Political satire from the Arab-speaking world
Drawing: Amjad Rasmi
Some 30 drawings from North Africa and the Middle East display political satire at Kåkenhus, Norrköping Campus, in an exhibition that opened on November 6th.
Behind the exhibition, titled ‘On the Edge – Satirical Drawings from the Arab World’, is the Museum for Forgetting, a non-profit association with informal connections to LiU and students and teachers at the faculty of Culture, Society, and Media Production, as well as the programme for social and cultural analysis.
“The exhibition will also be on simultaneous display in Beirut at a cultural centre in the Unesco Palace,” says Erik Berggren, whose day job is research coordinator for the Department of Social and Welfare Studies. He is responsible for the exhibition along with Kosta Economou, lecturer at the Department for Studies of Social Change and Culture, as well as the artists Sahar Burhan and Saad Hajo. ‘On the Edge’ will be on display in the foyer of the Campus Library in Kåkenhus until December 12th.
“The drawings were made by several of the most prominent political and humoristic cartoonists from North Africa and the Middle East, from Morocco in the west to Iraq and Iran in the east. They lie on the boundary between the aesthetic and the malicious, between ‘eternal’ art and topical commentary, between laughter and gravity, and between freedom and repression.”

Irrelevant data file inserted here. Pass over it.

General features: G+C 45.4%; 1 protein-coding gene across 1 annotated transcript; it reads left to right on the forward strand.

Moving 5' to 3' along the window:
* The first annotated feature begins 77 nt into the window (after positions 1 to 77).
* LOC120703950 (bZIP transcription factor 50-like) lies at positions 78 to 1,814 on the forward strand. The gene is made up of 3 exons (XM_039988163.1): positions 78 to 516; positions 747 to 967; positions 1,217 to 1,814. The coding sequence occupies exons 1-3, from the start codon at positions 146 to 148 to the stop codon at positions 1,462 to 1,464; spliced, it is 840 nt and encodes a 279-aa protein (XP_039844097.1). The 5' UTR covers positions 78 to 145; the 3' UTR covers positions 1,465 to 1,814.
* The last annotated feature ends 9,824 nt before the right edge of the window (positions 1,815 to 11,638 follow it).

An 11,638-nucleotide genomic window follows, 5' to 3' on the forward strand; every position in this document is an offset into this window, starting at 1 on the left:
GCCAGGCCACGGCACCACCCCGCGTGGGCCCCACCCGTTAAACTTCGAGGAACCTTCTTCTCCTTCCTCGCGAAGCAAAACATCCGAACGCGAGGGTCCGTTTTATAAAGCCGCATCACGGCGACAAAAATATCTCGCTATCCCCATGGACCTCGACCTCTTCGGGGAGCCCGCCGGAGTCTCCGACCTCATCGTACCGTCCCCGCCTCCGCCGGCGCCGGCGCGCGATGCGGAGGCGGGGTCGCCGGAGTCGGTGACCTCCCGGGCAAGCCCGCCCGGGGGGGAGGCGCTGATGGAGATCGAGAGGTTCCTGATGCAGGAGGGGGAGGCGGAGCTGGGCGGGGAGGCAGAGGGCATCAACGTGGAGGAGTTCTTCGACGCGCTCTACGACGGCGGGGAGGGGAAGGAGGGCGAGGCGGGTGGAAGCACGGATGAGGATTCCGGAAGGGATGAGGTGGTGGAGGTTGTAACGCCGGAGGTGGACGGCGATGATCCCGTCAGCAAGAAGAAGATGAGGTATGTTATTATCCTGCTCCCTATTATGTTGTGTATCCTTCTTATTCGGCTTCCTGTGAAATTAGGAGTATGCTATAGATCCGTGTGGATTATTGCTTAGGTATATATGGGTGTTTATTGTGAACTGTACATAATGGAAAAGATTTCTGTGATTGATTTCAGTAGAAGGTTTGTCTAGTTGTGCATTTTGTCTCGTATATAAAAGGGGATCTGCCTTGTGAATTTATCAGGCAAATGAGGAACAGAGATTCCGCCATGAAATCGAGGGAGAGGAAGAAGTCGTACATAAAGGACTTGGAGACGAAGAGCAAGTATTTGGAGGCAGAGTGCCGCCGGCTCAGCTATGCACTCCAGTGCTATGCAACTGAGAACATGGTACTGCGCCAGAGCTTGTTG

The organisers wrote on the Museum for Forgetting homepage about the exhibition: “The Arabic (and Iranian) political and satirical cartooning tradition is most probably studied in the West today in discussions around the visual arts, freedom of expression, and repression that have swept across the world stemming from the so-called Muhammad caricatures published in Jyllandsposten in Denmark in 2005. But this cartooning tradition has a long, vigorous history of crossing boundaries and is still today a fundamental feature in political and cultural communication in most countries of the Middle East.”
The Museum for Forgetting is a cultural project that wants to establish a space for reflection, debate, and art exhibitions around contemporary issues and cultural forgetfulness as a unifying, inspiring concept. It began in 2007 and has served off and on as a type of practice lab for students at Norrköping Campus. “Our being able to hold exhibitions in Kåkenhus can be seen as a further step in collaboration with the university,” Berggren says.
Last updated: 2010-11-09